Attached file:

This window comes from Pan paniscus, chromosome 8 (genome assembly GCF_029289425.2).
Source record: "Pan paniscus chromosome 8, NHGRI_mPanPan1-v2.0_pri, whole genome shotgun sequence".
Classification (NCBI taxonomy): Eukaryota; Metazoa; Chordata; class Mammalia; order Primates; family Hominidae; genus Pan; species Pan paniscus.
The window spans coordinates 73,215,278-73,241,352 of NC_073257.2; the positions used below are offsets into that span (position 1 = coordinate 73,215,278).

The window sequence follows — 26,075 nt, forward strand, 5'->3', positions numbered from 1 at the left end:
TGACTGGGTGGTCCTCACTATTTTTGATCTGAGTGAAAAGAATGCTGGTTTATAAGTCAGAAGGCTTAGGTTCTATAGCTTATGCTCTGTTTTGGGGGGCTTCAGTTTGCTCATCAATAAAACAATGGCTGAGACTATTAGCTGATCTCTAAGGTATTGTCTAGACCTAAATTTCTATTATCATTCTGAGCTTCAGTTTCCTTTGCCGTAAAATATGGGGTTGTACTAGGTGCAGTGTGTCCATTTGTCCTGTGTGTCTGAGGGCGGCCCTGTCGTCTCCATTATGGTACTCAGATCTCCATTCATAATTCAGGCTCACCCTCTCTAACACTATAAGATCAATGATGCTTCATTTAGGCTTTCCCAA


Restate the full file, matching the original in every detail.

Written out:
This window comes from Pan paniscus, chromosome 8 (genome assembly GCF_029289425.2).
Source record: "Pan paniscus chromosome 8, NHGRI_mPanPan1-v2.0_pri, whole genome shotgun sequence".
Classification (NCBI taxonomy): Eukaryota; Metazoa; Chordata; class Mammalia; order Primates; family Hominidae; genus Pan; species Pan paniscus.
The window spans coordinates 73,215,278-73,241,352 of NC_073257.2; the positions used below are offsets into that span (position 1 = coordinate 73,215,278).

The window sequence follows — 26,075 nt, forward strand, 5'->3', positions numbered from 1 at the left end:
TGACTGGGTGGTCCTCACTATTTTTGATCTGAGTGAAAAGAATGCTGGTTTATAAGTCAGAAGGCTTAGGTTCTATAGCTTATGCTCTGTTTTGGGGGGCTTCAGTTTGCTCATCAATAAAACAATGGCTGAGACTATTAGCTGATCTCTAAGGTATTGTCTAGACCTAAATTTCTATTATCATTCTGAGCTTCAGTTTCCTTTGCCGTAAAATATGGGGTTGTACTAGGTGCAGTGTGTCCATTTGTCCTGTGTGTCTGAGGGCGGCCCTGTCGTCTCCATTATGGTACTCAGATCTCCATTCATAATTCAGGCTCACCCTCTCTAACACTATAAGATCAATGATGCTTCATTTAGGCTTTCCCAA